Last fall, the average freshman admitted to the University of California (Berkeley) and the University of California (Los Angeles) had a weighted high school grade-point average higher than a 4.0—that's higher than straight A's. The average freshman didn't just get good grades: she got good grades in honors and advanced placement courses.
Nationwide, admissions officers at selective colleges look for students who have challenged themselves academically. But not all students get the chance to build a stellar transcript. Black, Hispanic, and Native American students are less likely to attend high schools that offer advanced courses, such as physics and calculus, and they're less likely to participate in those courses when they are offered.
"We are not sending a message to those students that we expect them to succeed, that we are ready to educate them, that we will prepare them for their futures," Catherine Lhamon, assistant secretary for Civil Rights at the Education Department, said at an October National Journal event in Des Moines.
The racial disparities persist despite years of efforts at the federal, state, and local levels to get more college prep courses into high schools.
About 69 percent of public high schools offer Advanced Placement classes or the International Baccalaureate program, according to the National Center for Education Statistics. And 82 percent of schools offer a dual credit program—often a partnership with a local college—that allows students to earn college and high school credit at the same time. It's also now possible to take a wide range of advanced courses online.
Yet the students who actually take college-prep courses and pass them are disproportionately affluent, white, or Asian. Black and Latino students make up 37 percent of high school students but only 27 percent of students taking an AP class and 18 percent of students passing AP exams, according to the Education Department.
And minority students are less likely to go to high schools that offer a college-prep curriculum. About one-quarter of high schools that serve the highest percentage of black and Hispanic students don't even offer a second year of algebra, according to the Education Department, even though two years of algebra are usually required for college-level courses in math and science.
The achievement gap in advanced courses partly reflects an achievement gap that starts before kindergarten. But that doesn't mean high school teachers should throw up their hands. First, schools need to set the expectation that a broad range of students can succeed in advanced courses.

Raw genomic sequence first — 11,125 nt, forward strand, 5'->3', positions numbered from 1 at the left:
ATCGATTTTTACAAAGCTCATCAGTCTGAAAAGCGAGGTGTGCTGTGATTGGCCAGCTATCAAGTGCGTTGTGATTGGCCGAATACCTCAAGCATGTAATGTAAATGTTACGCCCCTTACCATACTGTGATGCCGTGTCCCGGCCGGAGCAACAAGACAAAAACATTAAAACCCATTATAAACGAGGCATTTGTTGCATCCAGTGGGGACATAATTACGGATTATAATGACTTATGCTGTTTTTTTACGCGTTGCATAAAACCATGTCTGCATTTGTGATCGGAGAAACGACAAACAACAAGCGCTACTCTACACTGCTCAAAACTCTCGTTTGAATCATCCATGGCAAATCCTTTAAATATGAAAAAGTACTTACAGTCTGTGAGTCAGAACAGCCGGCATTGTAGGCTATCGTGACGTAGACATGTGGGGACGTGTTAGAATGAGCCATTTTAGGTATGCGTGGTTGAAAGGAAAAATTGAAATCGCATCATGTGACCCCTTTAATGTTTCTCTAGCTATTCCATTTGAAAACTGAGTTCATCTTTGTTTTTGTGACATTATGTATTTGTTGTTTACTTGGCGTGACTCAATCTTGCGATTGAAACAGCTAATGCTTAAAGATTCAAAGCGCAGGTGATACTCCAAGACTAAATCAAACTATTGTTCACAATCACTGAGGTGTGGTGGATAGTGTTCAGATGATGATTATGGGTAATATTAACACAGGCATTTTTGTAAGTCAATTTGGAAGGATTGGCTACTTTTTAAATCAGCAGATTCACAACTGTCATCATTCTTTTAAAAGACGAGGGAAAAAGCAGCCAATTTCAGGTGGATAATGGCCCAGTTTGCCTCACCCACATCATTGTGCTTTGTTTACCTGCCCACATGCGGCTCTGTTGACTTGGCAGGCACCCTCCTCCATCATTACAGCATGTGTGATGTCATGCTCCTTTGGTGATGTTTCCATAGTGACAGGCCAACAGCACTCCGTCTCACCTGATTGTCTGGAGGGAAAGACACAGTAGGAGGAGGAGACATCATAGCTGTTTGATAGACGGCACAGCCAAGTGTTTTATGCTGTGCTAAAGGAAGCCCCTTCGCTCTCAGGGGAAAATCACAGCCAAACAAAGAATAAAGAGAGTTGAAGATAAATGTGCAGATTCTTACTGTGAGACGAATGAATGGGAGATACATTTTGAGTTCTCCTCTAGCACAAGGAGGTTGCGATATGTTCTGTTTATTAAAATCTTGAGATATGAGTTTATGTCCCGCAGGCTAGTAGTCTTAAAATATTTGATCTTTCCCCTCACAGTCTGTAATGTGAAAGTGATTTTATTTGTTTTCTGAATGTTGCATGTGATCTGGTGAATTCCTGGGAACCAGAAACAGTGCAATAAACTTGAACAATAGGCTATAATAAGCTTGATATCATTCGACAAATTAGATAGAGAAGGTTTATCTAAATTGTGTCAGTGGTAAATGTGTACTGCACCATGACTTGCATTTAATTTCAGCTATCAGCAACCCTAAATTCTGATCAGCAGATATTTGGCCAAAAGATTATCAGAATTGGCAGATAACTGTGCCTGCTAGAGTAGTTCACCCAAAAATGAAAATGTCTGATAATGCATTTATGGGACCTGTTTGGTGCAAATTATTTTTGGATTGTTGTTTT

Then counselors can help identify kids who are close to being ready for honors work and nudge them into tougher classes. In the class of 2012, there were 300,000 students whose Preliminary SAT test scores indicated they were ready for advanced placement courses, according to the College Board. But in general, white and Asian students were more likely to go on to take AP courses. Sixty percent of Asian students with strong math skills took AP math, compared with 30 percent of black students with strong math skills, for example.
And teachers and staff can step in with strong instruction and academic supports that will get students up to speed. "You really don't have access for traditionally underserved students unless you have sufficient supports for them while they're taking AP classes," says Kristin Klopfenstein, executive director of the University of Northern Colorado's Education Innovation Institute and the coauthor of a book on the AP program. Ideally, support would begin with a rigorous elementary school and middle-school curriculum that would prepare students for advanced work in high school.
"It's not just about preparation—it's not just a pipeline problem," says Christina Theokas, director of research at the Education Trust, a Washington think tank. In her research, she has found schools that have achieved equity in advanced-course participation.
This month, National Journal's Next America project will profile schools, districts, and organizations that are trying to achieve that goal.
Libby Isenstein contributed to this article
This article is part of our Next America: Higher Education project, which is supported by grants from the Bill & Melinda Gates Foundation and Lumina Foundation.
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